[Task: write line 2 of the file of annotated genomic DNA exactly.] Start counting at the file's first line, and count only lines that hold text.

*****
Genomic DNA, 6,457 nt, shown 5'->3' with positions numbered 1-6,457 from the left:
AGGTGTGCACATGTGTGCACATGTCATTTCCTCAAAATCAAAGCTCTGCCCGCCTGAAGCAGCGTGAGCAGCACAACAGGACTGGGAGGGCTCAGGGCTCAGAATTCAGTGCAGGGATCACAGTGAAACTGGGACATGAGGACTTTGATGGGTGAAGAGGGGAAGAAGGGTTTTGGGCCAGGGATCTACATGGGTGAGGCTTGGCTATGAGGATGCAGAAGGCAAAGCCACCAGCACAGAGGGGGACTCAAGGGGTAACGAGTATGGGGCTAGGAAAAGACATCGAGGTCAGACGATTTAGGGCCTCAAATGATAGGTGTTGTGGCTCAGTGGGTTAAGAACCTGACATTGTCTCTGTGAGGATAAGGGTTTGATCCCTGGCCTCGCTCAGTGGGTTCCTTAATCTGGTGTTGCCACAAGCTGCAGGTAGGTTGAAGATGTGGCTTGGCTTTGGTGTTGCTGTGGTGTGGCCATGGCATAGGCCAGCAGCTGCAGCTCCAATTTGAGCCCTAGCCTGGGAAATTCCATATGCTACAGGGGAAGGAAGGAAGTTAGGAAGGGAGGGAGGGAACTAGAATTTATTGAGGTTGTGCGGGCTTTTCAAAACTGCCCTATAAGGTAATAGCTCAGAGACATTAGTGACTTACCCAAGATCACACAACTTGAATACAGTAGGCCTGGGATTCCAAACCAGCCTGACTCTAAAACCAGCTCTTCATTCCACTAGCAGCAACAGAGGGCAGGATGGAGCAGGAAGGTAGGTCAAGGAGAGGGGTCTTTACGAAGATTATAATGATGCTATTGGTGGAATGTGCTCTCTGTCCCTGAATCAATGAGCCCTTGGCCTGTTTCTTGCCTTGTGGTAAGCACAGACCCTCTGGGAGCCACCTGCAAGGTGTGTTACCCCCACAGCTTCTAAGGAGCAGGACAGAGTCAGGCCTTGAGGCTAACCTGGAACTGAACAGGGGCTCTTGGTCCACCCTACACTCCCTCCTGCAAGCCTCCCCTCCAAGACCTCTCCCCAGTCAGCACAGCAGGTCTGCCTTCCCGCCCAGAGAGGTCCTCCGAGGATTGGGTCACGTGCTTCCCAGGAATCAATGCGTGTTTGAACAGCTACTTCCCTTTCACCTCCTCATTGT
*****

AGGTGTGCACATGTGTGCACATGTCATTTCCTCAAAATCAAAGCTCTGCCCGCCTGAAGCAGCGTGAGCAGCACAACAGGACTGGGAGGGCTCAGGGCTCAGAATTCAGTGCAGGGATCACAGTGAAACTGGGACATGAGGACTTTGATGGGTGAAGAGGGGAAGAAGGGTTTTGGGCCAGGGATCTACATGGGTGAGGCTTGGCTATGAGGATGCAGAAGGCAAAGCCACCAGCACAGAGGGGGACTCAAGGGGTAACGAGTATGGGGCTAGGAAAAGACATCGAGGTCAGACGATTTAGGGCCTCAAATGATAGGTGTTGTGGCTCAGTGGGTTAAGAACCTGACATTGTCTCTGTGAGGATAAGGGTTTGATCCCTGGCCTCGCTCAGTGGGTTCCTTAATCTGGTGTTGCCACAAGCTGCAGGTAGGTTGAAGATGTGGCTTGGCTTTGGTGTTGCTGTGGTGTGGCCATGGCATAGGCCAGCAGCTGCAGCTCCAATTTGAGCCCTAGCCTGGGAAATTCCATATGCTACAGGGGAAGGAAGGAAGTTAGGAAGGGAGGGAGGGAACTAGAATTTATTGAGGTTGTGCGGGCTTTTCAAAACTGCCCTATAAGGTAATAGCTCAGAGACATTAGTGACTTACCCAAGATCACACAACTTGAATACAGTAGGCCTGGGATTCCAAACCAGCCTGACTCTAAAACCAGCTCTTCATTCCACTAGCAGCAACAGAGGGCAGGATGGAGCAGGAAGGTAGGTCAAGGAGAGGGGTCTTTACGAAGATTATAATGATGCTATTGGTGGAATGTGCTCTCTGTCCCTGAATCAATGAGCCCTTGGCCTGTTTCTTGCCTTGTGGTAAGCACAGACCCTCTGGGAGCCACCTGCAAGGTGTGTTACCCCCACAGCTTCTAAGGAGCAGGACAGAGTCAGGCCTTGAGGCTAACCTGGAACTGAACAGGGGCTCTTGGTCCACCCTACACTCCCTCCTGCAAGCCTCCCCTCCAAGACCTCTCCCCAGTCAGCACAGCAGGTCTGCCTTCCCGCCCAGAGAGGTCCTCCGAGGATTGGGTCACGTGCTTCCCAGGAATCAATGCGTGTTTGAACAGCTACTTCCCTTTCACCTCCTCATTGT